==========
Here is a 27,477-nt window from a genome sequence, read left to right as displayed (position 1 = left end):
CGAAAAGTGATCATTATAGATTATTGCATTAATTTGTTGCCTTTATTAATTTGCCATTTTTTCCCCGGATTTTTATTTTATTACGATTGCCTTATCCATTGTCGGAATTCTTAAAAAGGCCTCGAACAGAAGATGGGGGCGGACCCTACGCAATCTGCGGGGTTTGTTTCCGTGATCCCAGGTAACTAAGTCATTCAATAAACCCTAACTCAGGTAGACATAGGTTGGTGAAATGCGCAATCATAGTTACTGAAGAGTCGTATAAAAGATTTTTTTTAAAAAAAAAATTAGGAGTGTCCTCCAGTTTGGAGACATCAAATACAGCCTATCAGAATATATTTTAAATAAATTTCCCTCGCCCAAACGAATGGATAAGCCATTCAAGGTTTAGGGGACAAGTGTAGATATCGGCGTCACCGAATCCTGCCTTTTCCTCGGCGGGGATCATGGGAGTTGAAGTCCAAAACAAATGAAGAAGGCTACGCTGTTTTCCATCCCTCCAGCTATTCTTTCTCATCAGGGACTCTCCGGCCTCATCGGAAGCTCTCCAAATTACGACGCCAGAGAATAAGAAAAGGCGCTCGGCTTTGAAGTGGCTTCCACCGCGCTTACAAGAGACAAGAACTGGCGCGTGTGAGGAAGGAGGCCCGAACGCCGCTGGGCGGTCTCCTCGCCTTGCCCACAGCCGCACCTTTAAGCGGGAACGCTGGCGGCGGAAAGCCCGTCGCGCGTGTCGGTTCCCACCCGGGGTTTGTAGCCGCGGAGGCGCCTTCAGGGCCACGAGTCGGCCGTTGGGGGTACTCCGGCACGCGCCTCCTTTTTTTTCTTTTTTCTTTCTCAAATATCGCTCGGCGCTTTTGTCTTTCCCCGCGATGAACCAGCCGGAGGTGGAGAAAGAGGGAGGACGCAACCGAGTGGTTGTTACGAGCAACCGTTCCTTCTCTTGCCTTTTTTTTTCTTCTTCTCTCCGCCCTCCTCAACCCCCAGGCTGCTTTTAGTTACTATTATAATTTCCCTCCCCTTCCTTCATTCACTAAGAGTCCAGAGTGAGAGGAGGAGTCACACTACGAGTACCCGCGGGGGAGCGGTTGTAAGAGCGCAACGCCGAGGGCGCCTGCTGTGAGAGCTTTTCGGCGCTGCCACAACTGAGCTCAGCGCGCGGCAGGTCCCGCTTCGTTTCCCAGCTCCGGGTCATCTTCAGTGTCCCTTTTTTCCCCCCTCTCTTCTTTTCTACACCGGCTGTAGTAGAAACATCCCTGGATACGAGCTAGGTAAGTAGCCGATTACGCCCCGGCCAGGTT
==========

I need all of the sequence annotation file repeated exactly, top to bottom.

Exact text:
Here is a 27,477-nt window from a genome sequence, read left to right as displayed (position 1 = left end):
CGAAAAGTGATCATTATAGATTATTGCATTAATTTGTTGCCTTTATTAATTTGCCATTTTTTCCCCGGATTTTTATTTTATTACGATTGCCTTATCCATTGTCGGAATTCTTAAAAAGGCCTCGAACAGAAGATGGGGGCGGACCCTACGCAATCTGCGGGGTTTGTTTCCGTGATCCCAGGTAACTAAGTCATTCAATAAACCCTAACTCAGGTAGACATAGGTTGGTGAAATGCGCAATCATAGTTACTGAAGAGTCGTATAAAAGATTTTTTTTAAAAAAAAAATTAGGAGTGTCCTCCAGTTTGGAGACATCAAATACAGCCTATCAGAATATATTTTAAATAAATTTCCCTCGCCCAAACGAATGGATAAGCCATTCAAGGTTTAGGGGACAAGTGTAGATATCGGCGTCACCGAATCCTGCCTTTTCCTCGGCGGGGATCATGGGAGTTGAAGTCCAAAACAAATGAAGAAGGCTACGCTGTTTTCCATCCCTCCAGCTATTCTTTCTCATCAGGGACTCTCCGGCCTCATCGGAAGCTCTCCAAATTACGACGCCAGAGAATAAGAAAAGGCGCTCGGCTTTGAAGTGGCTTCCACCGCGCTTACAAGAGACAAGAACTGGCGCGTGTGAGGAAGGAGGCCCGAACGCCGCTGGGCGGTCTCCTCGCCTTGCCCACAGCCGCACCTTTAAGCGGGAACGCTGGCGGCGGAAAGCCCGTCGCGCGTGTCGGTTCCCACCCGGGGTTTGTAGCCGCGGAGGCGCCTTCAGGGCCACGAGTCGGCCGTTGGGGGTACTCCGGCACGCGCCTCCTTTTTTTTCTTTTTTCTTTCTCAAATATCGCTCGGCGCTTTTGTCTTTCCCCGCGATGAACCAGCCGGAGGTGGAGAAAGAGGGAGGACGCAACCGAGTGGTTGTTACGAGCAACCGTTCCTTCTCTTGCCTTTTTTTTTCTTCTTCTCTCCGCCCTCCTCAACCCCCAGGCTGCTTTTAGTTACTATTATAATTTCCCTCCCCTTCCTTCATTCACTAAGAGTCCAGAGTGAGAGGAGGAGTCACACTACGAGTACCCGCGGGGGAGCGGTTGTAAGAGCGCAACGCCGAGGGCGCCTGCTGTGAGAGCTTTTCGGCGCTGCCACAACTGAGCTCAGCGCGCGGCAGGTCCCGCTTCGTTTCCCAGCTCCGGGTCATCTTCAGTGTCCCTTTTTTCCCCCCTCTCTTCTTTTCTACACCGGCTGTAGTAGAAACATCCCTGGATACGAGCTAGGTAAGTAGCCGATTACGCCCCGGCCAGGTT